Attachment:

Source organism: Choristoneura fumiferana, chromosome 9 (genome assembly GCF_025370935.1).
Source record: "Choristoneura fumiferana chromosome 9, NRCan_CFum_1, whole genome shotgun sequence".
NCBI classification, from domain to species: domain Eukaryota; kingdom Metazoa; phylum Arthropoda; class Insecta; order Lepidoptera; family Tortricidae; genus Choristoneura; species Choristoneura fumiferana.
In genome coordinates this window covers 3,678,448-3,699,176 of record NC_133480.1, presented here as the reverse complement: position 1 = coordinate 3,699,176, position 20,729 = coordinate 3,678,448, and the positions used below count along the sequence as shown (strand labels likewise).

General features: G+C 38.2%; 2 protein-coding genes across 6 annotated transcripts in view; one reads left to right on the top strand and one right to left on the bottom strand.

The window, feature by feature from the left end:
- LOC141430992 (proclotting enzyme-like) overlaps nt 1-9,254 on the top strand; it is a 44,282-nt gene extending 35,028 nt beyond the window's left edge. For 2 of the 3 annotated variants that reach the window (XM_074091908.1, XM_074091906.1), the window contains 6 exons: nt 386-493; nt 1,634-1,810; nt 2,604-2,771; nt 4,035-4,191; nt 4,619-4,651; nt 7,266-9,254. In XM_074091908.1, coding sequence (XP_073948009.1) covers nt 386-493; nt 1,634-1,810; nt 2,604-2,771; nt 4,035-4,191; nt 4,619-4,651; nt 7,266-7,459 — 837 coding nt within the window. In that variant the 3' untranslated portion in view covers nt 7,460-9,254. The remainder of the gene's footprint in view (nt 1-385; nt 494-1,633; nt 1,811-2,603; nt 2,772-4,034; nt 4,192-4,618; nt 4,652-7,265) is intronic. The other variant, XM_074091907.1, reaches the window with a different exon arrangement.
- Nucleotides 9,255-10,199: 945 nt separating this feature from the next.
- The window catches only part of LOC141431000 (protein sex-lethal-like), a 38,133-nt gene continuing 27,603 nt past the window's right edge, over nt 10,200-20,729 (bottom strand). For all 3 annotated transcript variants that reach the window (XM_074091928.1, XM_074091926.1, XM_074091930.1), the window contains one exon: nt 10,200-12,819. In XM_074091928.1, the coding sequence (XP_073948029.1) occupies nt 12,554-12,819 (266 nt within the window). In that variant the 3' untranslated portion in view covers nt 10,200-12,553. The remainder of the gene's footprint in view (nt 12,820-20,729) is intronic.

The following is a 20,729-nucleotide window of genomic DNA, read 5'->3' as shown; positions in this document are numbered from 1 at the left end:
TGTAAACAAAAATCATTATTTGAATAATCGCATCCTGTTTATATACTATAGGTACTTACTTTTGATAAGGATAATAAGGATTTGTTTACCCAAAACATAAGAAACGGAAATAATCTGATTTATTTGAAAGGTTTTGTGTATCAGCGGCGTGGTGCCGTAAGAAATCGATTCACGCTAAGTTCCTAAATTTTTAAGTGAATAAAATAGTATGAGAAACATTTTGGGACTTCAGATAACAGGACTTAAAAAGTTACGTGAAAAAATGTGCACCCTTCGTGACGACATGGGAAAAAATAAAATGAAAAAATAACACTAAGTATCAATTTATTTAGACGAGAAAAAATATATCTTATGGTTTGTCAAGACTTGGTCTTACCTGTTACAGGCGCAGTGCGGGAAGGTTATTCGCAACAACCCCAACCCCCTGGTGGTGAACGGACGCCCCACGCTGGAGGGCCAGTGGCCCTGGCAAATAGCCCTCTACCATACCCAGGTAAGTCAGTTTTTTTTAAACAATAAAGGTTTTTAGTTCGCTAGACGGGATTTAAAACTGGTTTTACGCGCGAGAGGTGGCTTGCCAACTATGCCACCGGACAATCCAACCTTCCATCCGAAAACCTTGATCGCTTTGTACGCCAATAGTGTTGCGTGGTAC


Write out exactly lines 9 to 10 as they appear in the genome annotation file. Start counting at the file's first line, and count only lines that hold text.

- The window catches only part of LOC141431000 (protein sex-lethal-like), a 38,133-nt gene continuing 27,603 nt past the window's right edge, over nt 10,200-20,729 (bottom strand). For all 3 annotated transcript variants that reach the window (XM_074091928.1, XM_074091926.1, XM_074091930.1), the window contains one exon: nt 10,200-12,819. In XM_074091928.1, the coding sequence (XP_073948029.1) occupies nt 12,554-12,819 (266 nt within the window). In that variant the 3' untranslated portion in view covers nt 10,200-12,553. The remainder of the gene's footprint in view (nt 12,820-20,729) is intronic.

The following is a 20,729-nucleotide window of genomic DNA, read 5'->3' as shown; positions in this document are numbered from 1 at the left end: